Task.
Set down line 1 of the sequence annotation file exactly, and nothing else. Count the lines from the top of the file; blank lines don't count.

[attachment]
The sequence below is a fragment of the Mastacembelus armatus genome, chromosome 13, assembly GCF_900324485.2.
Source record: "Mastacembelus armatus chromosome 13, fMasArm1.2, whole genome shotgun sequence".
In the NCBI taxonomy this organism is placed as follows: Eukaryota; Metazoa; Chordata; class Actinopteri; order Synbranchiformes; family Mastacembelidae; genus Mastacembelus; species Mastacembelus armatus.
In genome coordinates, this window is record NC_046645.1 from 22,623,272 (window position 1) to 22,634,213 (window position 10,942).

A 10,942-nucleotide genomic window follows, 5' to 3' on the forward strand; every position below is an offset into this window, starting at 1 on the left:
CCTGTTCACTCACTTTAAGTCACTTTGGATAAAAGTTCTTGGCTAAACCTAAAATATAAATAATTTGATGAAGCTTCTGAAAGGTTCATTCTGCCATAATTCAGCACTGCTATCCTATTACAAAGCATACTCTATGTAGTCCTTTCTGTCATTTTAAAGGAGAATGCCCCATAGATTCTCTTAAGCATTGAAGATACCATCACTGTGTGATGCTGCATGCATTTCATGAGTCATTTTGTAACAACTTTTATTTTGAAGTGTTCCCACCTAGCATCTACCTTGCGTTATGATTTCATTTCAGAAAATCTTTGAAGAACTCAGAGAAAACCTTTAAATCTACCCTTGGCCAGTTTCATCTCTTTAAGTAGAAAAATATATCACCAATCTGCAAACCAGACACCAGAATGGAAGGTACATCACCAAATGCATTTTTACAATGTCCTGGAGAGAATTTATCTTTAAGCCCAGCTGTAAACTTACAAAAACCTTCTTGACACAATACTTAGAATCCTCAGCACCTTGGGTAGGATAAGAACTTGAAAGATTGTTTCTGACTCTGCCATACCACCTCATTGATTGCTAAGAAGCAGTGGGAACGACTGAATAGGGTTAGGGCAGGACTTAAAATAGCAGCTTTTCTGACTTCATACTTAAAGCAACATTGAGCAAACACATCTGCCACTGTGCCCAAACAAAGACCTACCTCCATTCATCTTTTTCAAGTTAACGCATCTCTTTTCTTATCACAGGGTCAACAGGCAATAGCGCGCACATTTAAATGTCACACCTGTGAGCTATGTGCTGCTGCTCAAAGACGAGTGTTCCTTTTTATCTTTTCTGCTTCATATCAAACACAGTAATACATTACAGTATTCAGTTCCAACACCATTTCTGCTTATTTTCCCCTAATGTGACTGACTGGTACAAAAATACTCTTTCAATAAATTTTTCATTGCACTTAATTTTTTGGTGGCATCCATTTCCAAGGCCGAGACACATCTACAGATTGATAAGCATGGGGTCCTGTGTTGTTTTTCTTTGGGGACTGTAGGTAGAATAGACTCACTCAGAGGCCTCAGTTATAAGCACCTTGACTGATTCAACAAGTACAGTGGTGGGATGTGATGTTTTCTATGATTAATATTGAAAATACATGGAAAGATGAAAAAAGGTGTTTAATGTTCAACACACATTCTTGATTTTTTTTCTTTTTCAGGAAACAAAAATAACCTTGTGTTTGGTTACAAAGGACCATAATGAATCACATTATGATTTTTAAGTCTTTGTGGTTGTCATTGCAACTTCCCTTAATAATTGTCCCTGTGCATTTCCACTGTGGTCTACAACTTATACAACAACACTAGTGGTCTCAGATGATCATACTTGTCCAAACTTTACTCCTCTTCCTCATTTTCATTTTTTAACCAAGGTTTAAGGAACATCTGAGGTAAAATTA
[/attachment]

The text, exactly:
The sequence below is a fragment of the Mastacembelus armatus genome, chromosome 13, assembly GCF_900324485.2.